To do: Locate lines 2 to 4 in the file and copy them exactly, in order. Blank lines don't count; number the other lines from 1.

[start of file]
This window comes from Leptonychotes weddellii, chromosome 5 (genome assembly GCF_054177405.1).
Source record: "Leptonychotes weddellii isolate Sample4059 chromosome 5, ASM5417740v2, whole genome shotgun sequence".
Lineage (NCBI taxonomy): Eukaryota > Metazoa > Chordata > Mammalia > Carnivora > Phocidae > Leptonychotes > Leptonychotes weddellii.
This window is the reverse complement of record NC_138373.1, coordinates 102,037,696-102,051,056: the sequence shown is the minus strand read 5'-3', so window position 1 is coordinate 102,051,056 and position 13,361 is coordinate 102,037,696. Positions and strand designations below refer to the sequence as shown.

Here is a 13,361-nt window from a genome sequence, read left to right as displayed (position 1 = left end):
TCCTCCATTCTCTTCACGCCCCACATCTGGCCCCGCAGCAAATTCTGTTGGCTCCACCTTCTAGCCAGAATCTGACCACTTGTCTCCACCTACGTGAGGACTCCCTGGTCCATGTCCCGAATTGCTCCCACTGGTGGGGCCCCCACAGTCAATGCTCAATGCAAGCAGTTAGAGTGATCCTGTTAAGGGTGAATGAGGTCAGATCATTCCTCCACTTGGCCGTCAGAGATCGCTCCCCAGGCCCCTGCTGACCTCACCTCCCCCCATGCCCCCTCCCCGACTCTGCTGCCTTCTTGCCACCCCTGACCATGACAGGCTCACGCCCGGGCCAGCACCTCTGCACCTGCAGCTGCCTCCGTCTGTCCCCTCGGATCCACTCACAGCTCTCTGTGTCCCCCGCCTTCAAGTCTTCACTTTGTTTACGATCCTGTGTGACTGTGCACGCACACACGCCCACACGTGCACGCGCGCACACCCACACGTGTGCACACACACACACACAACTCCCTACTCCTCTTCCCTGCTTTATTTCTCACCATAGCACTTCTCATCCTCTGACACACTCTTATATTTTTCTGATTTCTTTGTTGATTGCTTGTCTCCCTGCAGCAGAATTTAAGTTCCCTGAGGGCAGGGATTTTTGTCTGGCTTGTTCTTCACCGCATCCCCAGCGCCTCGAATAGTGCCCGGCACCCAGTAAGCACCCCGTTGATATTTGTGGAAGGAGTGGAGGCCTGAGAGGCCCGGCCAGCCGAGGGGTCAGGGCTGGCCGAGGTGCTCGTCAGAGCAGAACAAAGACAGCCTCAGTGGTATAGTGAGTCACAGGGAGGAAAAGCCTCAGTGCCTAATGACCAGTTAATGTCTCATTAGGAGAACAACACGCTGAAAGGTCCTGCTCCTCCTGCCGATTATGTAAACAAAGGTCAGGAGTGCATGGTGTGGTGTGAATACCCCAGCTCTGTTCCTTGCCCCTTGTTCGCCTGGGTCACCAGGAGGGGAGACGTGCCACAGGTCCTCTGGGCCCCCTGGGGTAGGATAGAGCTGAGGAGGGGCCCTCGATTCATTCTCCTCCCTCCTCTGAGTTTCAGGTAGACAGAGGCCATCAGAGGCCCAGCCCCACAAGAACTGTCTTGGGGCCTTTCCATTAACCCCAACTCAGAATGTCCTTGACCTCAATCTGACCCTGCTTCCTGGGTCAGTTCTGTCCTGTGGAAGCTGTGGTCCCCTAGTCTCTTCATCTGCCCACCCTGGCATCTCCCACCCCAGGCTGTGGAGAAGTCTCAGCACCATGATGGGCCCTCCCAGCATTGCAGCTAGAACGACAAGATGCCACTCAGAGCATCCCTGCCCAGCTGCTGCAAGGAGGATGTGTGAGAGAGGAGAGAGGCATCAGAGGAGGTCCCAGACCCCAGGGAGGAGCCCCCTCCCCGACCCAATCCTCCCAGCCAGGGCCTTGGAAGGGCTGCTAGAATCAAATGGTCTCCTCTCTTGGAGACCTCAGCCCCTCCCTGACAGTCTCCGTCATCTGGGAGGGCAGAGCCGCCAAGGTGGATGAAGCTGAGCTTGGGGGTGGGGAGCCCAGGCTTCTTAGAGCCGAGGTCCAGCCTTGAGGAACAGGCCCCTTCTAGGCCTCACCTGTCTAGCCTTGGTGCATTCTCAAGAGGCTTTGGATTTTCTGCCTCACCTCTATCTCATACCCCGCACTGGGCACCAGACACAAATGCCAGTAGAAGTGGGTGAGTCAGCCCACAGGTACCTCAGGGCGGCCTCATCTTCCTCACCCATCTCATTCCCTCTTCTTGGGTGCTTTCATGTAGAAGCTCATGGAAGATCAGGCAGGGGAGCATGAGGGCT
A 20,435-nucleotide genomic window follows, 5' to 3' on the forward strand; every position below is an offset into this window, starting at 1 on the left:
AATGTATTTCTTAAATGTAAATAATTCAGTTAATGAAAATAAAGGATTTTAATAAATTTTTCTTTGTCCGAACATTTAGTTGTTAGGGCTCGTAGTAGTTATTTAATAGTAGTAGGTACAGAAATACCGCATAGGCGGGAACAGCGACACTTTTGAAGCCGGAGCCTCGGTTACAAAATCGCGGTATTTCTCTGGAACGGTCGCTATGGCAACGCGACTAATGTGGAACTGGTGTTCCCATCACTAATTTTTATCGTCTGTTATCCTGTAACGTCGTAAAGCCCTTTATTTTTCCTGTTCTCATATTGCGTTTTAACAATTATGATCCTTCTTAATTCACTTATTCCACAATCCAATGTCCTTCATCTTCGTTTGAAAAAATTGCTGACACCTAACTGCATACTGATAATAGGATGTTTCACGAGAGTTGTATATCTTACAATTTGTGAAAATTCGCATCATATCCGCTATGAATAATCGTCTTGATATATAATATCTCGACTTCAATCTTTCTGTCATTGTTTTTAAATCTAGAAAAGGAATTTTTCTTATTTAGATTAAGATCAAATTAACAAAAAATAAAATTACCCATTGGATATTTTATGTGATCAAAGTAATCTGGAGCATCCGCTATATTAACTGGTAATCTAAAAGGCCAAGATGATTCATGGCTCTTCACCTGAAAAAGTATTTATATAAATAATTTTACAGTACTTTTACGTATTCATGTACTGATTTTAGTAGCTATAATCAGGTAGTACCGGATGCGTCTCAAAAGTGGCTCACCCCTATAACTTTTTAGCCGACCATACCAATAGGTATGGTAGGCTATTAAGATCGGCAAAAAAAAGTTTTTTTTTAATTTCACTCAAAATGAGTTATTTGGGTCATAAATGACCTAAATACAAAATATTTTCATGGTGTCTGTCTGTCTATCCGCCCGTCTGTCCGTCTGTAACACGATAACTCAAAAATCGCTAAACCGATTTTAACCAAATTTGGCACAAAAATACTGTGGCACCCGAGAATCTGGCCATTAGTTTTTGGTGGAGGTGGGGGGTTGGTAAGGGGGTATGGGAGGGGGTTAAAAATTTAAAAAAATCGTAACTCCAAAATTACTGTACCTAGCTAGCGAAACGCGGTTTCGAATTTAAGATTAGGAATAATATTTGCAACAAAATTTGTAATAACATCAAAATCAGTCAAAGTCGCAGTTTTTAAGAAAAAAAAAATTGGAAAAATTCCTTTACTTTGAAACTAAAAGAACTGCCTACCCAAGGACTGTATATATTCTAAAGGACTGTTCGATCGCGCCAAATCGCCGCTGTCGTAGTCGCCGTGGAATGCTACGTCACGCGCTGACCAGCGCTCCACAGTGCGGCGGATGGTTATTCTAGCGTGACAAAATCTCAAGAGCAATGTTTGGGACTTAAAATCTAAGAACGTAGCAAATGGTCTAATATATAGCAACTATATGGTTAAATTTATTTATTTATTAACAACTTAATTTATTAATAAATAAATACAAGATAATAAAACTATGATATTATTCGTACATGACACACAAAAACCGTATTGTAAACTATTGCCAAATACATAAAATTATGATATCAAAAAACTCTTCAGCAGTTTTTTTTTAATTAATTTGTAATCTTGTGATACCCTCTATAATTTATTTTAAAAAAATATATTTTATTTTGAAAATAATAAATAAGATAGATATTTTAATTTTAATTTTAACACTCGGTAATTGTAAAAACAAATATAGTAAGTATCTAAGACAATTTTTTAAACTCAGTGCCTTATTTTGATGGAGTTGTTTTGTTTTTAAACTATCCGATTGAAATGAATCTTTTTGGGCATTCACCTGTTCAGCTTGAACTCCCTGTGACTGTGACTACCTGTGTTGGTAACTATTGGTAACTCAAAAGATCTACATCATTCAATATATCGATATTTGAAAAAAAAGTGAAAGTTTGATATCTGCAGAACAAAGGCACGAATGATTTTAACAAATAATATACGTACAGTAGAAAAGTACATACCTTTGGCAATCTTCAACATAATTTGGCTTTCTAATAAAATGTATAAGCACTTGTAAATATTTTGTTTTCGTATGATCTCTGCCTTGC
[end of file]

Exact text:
Source record: "Leptonychotes weddellii isolate Sample4059 chromosome 5, ASM5417740v2, whole genome shotgun sequence".
Lineage (NCBI taxonomy): Eukaryota > Metazoa > Chordata > Mammalia > Carnivora > Phocidae > Leptonychotes > Leptonychotes weddellii.
This window is the reverse complement of record NC_138373.1, coordinates 102,037,696-102,051,056: the sequence shown is the minus strand read 5'-3', so window position 1 is coordinate 102,051,056 and position 13,361 is coordinate 102,037,696. Positions and strand designations below refer to the sequence as shown.